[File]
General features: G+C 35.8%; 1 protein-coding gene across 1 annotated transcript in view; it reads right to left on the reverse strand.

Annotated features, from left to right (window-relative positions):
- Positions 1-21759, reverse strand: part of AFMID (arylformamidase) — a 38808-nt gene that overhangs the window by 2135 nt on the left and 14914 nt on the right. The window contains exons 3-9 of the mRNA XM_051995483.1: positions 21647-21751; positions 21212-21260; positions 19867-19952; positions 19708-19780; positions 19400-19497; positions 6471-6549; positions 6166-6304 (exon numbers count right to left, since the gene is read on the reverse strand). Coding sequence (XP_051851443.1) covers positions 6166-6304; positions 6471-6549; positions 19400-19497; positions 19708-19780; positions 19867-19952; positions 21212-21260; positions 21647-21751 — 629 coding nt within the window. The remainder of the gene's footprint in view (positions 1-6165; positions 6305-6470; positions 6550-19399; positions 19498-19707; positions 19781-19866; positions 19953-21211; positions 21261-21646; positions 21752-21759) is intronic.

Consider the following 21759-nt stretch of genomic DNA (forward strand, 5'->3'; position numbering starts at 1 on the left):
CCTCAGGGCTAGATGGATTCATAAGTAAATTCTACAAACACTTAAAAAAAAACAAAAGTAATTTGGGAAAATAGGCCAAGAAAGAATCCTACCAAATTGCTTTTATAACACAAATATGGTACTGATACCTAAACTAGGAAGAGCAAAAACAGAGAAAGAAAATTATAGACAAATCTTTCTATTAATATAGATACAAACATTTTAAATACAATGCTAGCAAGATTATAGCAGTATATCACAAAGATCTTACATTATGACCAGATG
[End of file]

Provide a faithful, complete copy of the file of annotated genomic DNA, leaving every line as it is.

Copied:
General features: G+C 35.8%; 1 protein-coding gene across 1 annotated transcript in view; it reads right to left on the reverse strand.

Annotated features, from left to right (window-relative positions):
- Positions 1-21759, reverse strand: part of AFMID (arylformamidase) — a 38808-nt gene that overhangs the window by 2135 nt on the left and 14914 nt on the right. The window contains exons 3-9 of the mRNA XM_051995483.1: positions 21647-21751; positions 21212-21260; positions 19867-19952; positions 19708-19780; positions 19400-19497; positions 6471-6549; positions 6166-6304 (exon numbers count right to left, since the gene is read on the reverse strand). Coding sequence (XP_051851443.1) covers positions 6166-6304; positions 6471-6549; positions 19400-19497; positions 19708-19780; positions 19867-19952; positions 21212-21260; positions 21647-21751 — 629 coding nt within the window. The remainder of the gene's footprint in view (positions 1-6165; positions 6305-6470; positions 6550-19399; positions 19498-19707; positions 19781-19866; positions 19953-21211; positions 21261-21646; positions 21752-21759) is intronic.

Consider the following 21759-nt stretch of genomic DNA (forward strand, 5'->3'; position numbering starts at 1 on the left):
CCTCAGGGCTAGATGGATTCATAAGTAAATTCTACAAACACTTAAAAAAAAACAAAAGTAATTTGGGAAAATAGGCCAAGAAAGAATCCTACCAAATTGCTTTTATAACACAAATATGGTACTGATACCTAAACTAGGAAGAGCAAAAACAGAGAAAGAAAATTATAGACAAATCTTTCTATTAATATAGATACAAACATTTTAAATACAATGCTAGCAAGATTATAGCAGTATATCACAAAGATCTTACATTATGACCAGATG